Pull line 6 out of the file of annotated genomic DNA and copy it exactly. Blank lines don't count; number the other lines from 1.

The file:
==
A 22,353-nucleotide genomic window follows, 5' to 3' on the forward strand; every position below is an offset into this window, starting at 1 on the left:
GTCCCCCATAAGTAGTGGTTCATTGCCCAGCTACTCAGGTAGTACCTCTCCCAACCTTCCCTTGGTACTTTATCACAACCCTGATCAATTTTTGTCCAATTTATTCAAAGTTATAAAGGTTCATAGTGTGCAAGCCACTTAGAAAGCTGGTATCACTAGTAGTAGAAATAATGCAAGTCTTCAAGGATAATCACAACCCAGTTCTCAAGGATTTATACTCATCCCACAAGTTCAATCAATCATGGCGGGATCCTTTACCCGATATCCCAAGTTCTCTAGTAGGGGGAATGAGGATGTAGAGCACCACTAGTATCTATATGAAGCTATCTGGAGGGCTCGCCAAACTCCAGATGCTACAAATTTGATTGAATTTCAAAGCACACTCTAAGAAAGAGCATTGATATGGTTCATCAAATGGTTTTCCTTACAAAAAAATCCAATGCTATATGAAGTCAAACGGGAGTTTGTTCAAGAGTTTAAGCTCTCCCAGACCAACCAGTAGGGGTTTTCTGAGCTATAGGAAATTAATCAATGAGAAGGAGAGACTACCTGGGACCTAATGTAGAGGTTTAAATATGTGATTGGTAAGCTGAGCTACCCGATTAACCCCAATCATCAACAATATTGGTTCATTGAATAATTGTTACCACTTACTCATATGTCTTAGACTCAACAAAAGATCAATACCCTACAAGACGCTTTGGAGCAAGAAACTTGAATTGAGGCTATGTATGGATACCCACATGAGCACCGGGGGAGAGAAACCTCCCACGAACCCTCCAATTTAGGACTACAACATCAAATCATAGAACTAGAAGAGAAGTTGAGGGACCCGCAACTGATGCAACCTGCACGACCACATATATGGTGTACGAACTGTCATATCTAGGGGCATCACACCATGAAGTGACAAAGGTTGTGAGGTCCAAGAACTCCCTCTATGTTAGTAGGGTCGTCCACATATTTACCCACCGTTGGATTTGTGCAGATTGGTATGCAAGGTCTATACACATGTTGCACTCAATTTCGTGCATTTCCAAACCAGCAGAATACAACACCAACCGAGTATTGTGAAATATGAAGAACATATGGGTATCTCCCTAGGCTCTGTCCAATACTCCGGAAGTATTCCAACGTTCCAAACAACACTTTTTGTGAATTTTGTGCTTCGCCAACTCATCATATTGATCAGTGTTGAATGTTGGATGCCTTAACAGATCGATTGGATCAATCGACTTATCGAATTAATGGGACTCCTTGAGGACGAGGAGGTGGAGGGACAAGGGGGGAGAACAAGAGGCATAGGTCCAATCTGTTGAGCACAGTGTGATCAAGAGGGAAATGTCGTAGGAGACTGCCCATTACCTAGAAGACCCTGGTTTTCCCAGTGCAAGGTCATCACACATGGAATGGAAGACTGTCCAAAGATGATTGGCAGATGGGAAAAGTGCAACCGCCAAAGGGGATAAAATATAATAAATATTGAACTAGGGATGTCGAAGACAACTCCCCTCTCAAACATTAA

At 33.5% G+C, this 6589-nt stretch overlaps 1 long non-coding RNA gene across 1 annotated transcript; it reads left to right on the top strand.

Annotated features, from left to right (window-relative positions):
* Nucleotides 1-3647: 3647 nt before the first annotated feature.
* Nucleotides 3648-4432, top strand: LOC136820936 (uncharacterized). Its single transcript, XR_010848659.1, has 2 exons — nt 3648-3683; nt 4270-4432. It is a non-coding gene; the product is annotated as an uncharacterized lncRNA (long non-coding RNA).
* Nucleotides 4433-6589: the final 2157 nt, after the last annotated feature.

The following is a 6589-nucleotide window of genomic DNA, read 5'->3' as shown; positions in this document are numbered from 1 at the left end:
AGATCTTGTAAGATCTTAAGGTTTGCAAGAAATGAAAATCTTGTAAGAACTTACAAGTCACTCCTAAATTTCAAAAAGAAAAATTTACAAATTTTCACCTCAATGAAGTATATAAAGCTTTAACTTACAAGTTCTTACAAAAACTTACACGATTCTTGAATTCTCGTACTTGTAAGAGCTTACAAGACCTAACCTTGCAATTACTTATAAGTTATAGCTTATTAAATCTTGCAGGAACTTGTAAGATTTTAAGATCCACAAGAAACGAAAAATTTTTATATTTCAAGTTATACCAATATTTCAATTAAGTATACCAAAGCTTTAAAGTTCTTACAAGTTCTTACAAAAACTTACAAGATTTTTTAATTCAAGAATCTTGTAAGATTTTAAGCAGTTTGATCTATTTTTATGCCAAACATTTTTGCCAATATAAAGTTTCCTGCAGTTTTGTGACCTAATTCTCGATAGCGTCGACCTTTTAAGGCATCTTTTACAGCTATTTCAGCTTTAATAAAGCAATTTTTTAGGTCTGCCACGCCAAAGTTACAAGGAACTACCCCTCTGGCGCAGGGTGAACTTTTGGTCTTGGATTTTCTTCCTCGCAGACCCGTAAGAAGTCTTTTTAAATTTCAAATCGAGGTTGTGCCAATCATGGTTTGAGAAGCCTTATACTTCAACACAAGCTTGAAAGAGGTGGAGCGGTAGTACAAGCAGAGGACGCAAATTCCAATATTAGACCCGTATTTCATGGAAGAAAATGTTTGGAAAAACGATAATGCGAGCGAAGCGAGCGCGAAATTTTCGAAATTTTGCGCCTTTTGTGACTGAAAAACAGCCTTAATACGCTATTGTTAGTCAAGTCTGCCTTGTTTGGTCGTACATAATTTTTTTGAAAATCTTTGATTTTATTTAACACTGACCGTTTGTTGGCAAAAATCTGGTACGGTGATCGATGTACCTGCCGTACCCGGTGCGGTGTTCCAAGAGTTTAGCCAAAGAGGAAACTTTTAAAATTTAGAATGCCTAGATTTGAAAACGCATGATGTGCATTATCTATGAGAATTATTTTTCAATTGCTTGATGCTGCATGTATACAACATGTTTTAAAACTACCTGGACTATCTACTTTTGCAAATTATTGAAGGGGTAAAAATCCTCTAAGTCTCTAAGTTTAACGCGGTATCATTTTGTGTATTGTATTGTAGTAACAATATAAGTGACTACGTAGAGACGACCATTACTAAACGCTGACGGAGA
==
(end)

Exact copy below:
* Nucleotides 3648-4432, top strand: LOC136820936 (uncharacterized). Its single transcript, XR_010848659.1, has 2 exons — nt 3648-3683; nt 4270-4432. It is a non-coding gene; the product is annotated as an uncharacterized lncRNA (long non-coding RNA).